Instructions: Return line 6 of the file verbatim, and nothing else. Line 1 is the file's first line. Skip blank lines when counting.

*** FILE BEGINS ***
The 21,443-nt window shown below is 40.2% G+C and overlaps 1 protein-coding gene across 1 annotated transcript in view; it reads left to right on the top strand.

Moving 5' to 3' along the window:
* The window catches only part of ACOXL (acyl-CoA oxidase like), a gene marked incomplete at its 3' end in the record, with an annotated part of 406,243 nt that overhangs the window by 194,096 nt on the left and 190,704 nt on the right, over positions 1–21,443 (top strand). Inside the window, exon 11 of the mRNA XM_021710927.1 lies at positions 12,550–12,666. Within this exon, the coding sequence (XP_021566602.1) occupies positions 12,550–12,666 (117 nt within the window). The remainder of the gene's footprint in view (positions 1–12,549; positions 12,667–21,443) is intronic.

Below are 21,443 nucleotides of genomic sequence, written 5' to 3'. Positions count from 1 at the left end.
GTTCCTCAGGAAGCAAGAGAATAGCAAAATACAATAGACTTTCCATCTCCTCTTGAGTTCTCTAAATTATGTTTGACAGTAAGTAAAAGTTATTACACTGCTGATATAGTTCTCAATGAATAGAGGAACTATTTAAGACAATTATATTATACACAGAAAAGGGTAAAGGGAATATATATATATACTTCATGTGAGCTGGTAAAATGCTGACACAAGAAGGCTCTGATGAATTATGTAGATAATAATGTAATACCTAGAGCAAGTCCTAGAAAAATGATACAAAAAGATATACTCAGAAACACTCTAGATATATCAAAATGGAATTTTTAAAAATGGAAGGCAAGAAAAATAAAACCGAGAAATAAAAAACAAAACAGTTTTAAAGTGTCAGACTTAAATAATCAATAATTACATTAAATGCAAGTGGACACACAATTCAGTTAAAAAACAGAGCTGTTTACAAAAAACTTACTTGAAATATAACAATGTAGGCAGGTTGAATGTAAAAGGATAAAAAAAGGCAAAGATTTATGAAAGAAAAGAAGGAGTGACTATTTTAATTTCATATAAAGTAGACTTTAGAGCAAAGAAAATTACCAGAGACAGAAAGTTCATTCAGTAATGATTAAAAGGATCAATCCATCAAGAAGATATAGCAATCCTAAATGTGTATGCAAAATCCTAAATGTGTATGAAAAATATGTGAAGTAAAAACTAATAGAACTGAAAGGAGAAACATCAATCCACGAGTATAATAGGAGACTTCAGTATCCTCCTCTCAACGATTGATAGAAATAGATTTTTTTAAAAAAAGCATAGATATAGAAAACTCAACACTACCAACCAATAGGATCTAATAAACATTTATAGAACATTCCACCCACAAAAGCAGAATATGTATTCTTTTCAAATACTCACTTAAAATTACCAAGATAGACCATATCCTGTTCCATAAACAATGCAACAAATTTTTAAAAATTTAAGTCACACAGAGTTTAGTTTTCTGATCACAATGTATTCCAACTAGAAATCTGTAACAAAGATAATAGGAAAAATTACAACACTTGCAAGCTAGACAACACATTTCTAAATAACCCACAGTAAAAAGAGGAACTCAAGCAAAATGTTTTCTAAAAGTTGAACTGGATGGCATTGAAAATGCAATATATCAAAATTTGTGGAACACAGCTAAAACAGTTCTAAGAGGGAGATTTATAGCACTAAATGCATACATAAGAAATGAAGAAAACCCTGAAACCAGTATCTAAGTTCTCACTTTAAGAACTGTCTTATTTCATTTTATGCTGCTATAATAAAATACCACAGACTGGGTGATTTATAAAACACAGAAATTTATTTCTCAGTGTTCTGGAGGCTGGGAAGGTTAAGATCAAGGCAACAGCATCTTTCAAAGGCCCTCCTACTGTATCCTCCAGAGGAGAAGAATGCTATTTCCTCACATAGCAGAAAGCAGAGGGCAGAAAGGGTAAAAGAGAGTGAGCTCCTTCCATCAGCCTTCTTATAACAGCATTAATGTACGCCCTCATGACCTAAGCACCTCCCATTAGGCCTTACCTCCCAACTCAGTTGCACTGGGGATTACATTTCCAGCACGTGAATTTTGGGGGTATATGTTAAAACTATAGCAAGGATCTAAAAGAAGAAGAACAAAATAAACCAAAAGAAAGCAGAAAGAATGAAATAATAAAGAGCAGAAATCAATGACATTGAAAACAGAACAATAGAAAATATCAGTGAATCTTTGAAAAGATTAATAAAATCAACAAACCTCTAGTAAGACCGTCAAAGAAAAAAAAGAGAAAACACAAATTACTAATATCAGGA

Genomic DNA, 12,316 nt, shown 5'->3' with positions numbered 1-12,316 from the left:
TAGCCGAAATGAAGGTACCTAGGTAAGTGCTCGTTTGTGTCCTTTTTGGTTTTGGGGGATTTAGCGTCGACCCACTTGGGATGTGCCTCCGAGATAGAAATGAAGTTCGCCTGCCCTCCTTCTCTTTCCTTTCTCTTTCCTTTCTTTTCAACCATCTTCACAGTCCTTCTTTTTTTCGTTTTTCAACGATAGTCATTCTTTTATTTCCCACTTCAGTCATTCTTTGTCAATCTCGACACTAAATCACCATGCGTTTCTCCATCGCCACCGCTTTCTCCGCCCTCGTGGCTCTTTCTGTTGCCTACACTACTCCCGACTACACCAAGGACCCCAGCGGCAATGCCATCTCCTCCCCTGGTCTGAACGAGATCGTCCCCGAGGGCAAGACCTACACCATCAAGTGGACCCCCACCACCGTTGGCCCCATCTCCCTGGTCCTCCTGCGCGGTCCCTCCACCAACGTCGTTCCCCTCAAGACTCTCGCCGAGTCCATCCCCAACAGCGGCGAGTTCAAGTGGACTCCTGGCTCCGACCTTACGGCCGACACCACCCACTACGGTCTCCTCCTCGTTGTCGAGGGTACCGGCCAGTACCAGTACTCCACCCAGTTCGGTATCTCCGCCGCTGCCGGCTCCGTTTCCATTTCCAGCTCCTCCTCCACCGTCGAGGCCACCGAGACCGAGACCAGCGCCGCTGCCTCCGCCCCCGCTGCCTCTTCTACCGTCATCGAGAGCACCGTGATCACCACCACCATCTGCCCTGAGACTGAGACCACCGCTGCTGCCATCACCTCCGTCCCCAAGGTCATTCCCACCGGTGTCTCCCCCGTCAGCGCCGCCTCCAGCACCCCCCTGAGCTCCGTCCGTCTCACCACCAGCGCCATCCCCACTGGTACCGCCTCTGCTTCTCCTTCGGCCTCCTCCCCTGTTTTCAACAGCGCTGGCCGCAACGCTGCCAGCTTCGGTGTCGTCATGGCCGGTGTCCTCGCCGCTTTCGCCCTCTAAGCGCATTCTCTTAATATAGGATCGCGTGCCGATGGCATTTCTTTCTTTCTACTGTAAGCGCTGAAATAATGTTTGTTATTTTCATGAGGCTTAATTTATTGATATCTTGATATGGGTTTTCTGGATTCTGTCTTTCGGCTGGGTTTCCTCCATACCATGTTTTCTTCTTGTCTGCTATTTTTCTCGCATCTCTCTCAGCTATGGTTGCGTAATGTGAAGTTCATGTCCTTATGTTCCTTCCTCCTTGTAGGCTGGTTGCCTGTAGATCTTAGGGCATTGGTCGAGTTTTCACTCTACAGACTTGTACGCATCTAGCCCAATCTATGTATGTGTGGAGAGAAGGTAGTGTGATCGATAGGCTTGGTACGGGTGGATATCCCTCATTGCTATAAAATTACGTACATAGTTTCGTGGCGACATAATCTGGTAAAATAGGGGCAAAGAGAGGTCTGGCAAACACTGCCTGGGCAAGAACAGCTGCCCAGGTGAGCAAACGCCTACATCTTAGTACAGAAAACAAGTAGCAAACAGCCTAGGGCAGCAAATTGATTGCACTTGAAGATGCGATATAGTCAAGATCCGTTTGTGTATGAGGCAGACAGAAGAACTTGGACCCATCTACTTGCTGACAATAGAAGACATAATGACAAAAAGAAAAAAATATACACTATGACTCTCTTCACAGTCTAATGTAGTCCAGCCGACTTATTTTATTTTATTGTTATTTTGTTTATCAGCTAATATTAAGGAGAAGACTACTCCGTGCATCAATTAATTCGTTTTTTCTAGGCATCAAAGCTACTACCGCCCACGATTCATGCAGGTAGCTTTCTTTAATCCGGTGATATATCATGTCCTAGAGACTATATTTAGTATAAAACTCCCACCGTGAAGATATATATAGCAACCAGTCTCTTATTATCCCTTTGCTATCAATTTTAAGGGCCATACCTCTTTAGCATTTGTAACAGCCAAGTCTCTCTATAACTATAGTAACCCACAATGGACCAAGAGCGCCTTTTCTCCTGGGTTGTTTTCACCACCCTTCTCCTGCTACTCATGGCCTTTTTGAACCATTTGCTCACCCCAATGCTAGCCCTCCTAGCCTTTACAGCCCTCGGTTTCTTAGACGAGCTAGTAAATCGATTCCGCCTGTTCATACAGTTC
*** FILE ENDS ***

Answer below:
Genomic DNA, 12,316 nt, shown 5'->3' with positions numbered 1-12,316 from the left: